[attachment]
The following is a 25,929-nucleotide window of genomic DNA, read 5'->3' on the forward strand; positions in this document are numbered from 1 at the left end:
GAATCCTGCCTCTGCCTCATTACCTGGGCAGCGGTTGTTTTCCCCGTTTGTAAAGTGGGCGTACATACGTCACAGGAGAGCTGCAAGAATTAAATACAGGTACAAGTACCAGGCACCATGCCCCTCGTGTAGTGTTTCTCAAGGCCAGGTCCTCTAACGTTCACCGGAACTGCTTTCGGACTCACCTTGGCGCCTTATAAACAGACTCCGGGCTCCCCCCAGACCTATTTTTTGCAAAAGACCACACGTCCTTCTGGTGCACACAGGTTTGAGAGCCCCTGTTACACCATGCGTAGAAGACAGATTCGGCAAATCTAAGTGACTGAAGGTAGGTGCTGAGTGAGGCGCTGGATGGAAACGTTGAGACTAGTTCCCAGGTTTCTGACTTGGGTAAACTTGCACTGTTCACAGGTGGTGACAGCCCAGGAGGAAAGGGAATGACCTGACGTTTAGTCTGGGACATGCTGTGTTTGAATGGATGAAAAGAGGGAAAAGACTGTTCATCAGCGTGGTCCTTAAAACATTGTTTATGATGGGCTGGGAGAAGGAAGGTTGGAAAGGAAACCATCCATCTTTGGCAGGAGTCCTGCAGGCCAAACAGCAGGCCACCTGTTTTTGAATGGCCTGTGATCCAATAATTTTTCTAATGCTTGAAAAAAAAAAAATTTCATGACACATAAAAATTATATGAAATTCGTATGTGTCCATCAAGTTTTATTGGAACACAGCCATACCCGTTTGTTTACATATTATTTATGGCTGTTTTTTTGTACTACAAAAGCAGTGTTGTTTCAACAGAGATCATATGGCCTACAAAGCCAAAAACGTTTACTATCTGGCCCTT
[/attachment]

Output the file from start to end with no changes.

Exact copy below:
The following is a 25,929-nucleotide window of genomic DNA, read 5'->3' on the forward strand; positions in this document are numbered from 1 at the left end:
GAATCCTGCCTCTGCCTCATTACCTGGGCAGCGGTTGTTTTCCCCGTTTGTAAAGTGGGCGTACATACGTCACAGGAGAGCTGCAAGAATTAAATACAGGTACAAGTACCAGGCACCATGCCCCTCGTGTAGTGTTTCTCAAGGCCAGGTCCTCTAACGTTCACCGGAACTGCTTTCGGACTCACCTTGGCGCCTTATAAACAGACTCCGGGCTCCCCCCAGACCTATTTTTTGCAAAAGACCACACGTCCTTCTGGTGCACACAGGTTTGAGAGCCCCTGTTACACCATGCGTAGAAGACAGATTCGGCAAATCTAAGTGACTGAAGGTAGGTGCTGAGTGAGGCGCTGGATGGAAACGTTGAGACTAGTTCCCAGGTTTCTGACTTGGGTAAACTTGCACTGTTCACAGGTGGTGACAGCCCAGGAGGAAAGGGAATGACCTGACGTTTAGTCTGGGACATGCTGTGTTTGAATGGATGAAAAGAGGGAAAAGACTGTTCATCAGCGTGGTCCTTAAAACATTGTTTATGATGGGCTGGGAGAAGGAAGGTTGGAAAGGAAACCATCCATCTTTGGCAGGAGTCCTGCAGGCCAAACAGCAGGCCACCTGTTTTTGAATGGCCTGTGATCCAATAATTTTTCTAATGCTTGAAAAAAAAAAAATTTCATGACACATAAAAATTATATGAAATTCGTATGTGTCCATCAAGTTTTATTGGAACACAGCCATACCCGTTTGTTTACATATTATTTATGGCTGTTTTTTTGTACTACAAAAGCAGTGTTGTTTCAACAGAGATCATATGGCCTACAAAGCCAAAAACGTTTACTATCTGGCCCTT